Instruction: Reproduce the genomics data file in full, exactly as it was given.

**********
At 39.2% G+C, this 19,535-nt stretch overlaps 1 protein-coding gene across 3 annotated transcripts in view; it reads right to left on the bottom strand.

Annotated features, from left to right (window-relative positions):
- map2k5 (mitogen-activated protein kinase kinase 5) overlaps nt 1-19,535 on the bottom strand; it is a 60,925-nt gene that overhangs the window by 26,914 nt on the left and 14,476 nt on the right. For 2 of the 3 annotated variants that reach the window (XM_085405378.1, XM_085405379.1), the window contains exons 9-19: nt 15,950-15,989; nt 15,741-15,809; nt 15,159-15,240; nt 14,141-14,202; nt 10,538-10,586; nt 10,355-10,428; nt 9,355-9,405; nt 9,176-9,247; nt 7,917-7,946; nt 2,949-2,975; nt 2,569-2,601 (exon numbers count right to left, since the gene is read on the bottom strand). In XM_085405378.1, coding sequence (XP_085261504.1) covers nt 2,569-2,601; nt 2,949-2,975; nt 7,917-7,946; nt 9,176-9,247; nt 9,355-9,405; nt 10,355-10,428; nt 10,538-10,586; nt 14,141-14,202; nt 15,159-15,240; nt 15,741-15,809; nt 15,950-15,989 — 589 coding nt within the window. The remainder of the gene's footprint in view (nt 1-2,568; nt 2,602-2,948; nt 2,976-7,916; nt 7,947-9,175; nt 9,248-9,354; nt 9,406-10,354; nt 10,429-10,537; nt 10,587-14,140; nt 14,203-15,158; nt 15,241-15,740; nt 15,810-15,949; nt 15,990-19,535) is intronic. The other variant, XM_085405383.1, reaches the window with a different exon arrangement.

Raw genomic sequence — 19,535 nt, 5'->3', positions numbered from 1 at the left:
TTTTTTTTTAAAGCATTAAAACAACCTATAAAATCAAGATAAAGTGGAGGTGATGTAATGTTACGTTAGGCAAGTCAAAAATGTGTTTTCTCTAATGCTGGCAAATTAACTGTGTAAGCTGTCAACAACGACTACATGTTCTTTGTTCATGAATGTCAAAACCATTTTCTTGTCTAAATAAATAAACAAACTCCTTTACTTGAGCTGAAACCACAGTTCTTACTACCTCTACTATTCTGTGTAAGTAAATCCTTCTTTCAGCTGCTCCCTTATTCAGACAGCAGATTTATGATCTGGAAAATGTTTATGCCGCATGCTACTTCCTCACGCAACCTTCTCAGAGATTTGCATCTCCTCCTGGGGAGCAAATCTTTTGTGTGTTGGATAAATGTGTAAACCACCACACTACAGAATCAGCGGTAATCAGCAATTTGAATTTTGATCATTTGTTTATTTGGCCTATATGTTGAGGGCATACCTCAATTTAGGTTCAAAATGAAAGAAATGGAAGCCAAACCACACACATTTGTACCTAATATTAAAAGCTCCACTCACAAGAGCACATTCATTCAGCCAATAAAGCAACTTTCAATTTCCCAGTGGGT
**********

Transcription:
At 39.2% G+C, this 19,535-nt stretch overlaps 1 protein-coding gene across 3 annotated transcripts in view; it reads right to left on the bottom strand.

Annotated features, from left to right (window-relative positions):
- map2k5 (mitogen-activated protein kinase kinase 5) overlaps nt 1-19,535 on the bottom strand; it is a 60,925-nt gene that overhangs the window by 26,914 nt on the left and 14,476 nt on the right. For 2 of the 3 annotated variants that reach the window (XM_085405378.1, XM_085405379.1), the window contains exons 9-19: nt 15,950-15,989; nt 15,741-15,809; nt 15,159-15,240; nt 14,141-14,202; nt 10,538-10,586; nt 10,355-10,428; nt 9,355-9,405; nt 9,176-9,247; nt 7,917-7,946; nt 2,949-2,975; nt 2,569-2,601 (exon numbers count right to left, since the gene is read on the bottom strand). In XM_085405378.1, coding sequence (XP_085261504.1) covers nt 2,569-2,601; nt 2,949-2,975; nt 7,917-7,946; nt 9,176-9,247; nt 9,355-9,405; nt 10,355-10,428; nt 10,538-10,586; nt 14,141-14,202; nt 15,159-15,240; nt 15,741-15,809; nt 15,950-15,989 — 589 coding nt within the window. The remainder of the gene's footprint in view (nt 1-2,568; nt 2,602-2,948; nt 2,976-7,916; nt 7,947-9,175; nt 9,248-9,354; nt 9,406-10,354; nt 10,429-10,537; nt 10,587-14,140; nt 14,203-15,158; nt 15,241-15,740; nt 15,810-15,949; nt 15,990-19,535) is intronic. The other variant, XM_085405383.1, reaches the window with a different exon arrangement.

Raw genomic sequence — 19,535 nt, 5'->3', positions numbered from 1 at the left:
TTTTTTTTTAAAGCATTAAAACAACCTATAAAATCAAGATAAAGTGGAGGTGATGTAATGTTACGTTAGGCAAGTCAAAAATGTGTTTTCTCTAATGCTGGCAAATTAACTGTGTAAGCTGTCAACAACGACTACATGTTCTTTGTTCATGAATGTCAAAACCATTTTCTTGTCTAAATAAATAAACAAACTCCTTTACTTGAGCTGAAACCACAGTTCTTACTACCTCTACTATTCTGTGTAAGTAAATCCTTCTTTCAGCTGCTCCCTTATTCAGACAGCAGATTTATGATCTGGAAAATGTTTATGCCGCATGCTACTTCCTCACGCAACCTTCTCAGAGATTTGCATCTCCTCCTGGGGAGCAAATCTTTTGTGTGTTGGATAAATGTGTAAACCACCACACTACAGAATCAGCGGTAATCAGCAATTTGAATTTTGATCATTTGTTTATTTGGCCTATATGTTGAGGGCATACCTCAATTTAGGTTCAAAATGAAAGAAATGGAAGCCAAACCACACACATTTGTACCTAATATTAAAAGCTCCACTCACAAGAGCACATTCATTCAGCCAATAAAGCAACTTTCAATTTCCCAGTGGGT